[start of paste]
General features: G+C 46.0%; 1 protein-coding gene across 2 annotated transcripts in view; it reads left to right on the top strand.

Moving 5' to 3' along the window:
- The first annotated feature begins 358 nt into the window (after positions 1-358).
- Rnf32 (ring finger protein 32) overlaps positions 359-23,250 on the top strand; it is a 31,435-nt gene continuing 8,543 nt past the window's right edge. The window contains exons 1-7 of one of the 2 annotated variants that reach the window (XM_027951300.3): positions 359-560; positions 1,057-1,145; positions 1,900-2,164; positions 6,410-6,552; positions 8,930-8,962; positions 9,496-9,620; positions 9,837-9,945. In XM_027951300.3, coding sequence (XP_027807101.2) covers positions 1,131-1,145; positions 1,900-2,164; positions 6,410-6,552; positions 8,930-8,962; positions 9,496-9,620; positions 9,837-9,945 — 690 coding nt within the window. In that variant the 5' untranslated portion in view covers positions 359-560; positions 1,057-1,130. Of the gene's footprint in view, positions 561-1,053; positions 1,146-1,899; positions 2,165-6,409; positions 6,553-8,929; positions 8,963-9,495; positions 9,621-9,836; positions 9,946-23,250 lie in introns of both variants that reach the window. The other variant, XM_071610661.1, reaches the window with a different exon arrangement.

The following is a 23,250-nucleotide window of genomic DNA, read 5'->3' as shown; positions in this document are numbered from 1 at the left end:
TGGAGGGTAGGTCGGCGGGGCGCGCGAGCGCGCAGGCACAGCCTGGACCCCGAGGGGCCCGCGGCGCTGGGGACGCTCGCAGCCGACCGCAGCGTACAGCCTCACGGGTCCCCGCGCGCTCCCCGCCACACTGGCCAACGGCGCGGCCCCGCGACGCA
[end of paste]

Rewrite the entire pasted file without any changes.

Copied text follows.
General features: G+C 46.0%; 1 protein-coding gene across 2 annotated transcripts in view; it reads left to right on the top strand.

Moving 5' to 3' along the window:
- The first annotated feature begins 358 nt into the window (after positions 1-358).
- Rnf32 (ring finger protein 32) overlaps positions 359-23,250 on the top strand; it is a 31,435-nt gene continuing 8,543 nt past the window's right edge. The window contains exons 1-7 of one of the 2 annotated variants that reach the window (XM_027951300.3): positions 359-560; positions 1,057-1,145; positions 1,900-2,164; positions 6,410-6,552; positions 8,930-8,962; positions 9,496-9,620; positions 9,837-9,945. In XM_027951300.3, coding sequence (XP_027807101.2) covers positions 1,131-1,145; positions 1,900-2,164; positions 6,410-6,552; positions 8,930-8,962; positions 9,496-9,620; positions 9,837-9,945 — 690 coding nt within the window. In that variant the 5' untranslated portion in view covers positions 359-560; positions 1,057-1,130. Of the gene's footprint in view, positions 561-1,053; positions 1,146-1,899; positions 2,165-6,409; positions 6,553-8,929; positions 8,963-9,495; positions 9,621-9,836; positions 9,946-23,250 lie in introns of both variants that reach the window. The other variant, XM_071610661.1, reaches the window with a different exon arrangement.

The following is a 23,250-nucleotide window of genomic DNA, read 5'->3' as shown; positions in this document are numbered from 1 at the left end:
TGGAGGGTAGGTCGGCGGGGCGCGCGAGCGCGCAGGCACAGCCTGGACCCCGAGGGGCCCGCGGCGCTGGGGACGCTCGCAGCCGACCGCAGCGTACAGCCTCACGGGTCCCCGCGCGCTCCCCGCCACACTGGCCAACGGCGCGGCCCCGCGACGCA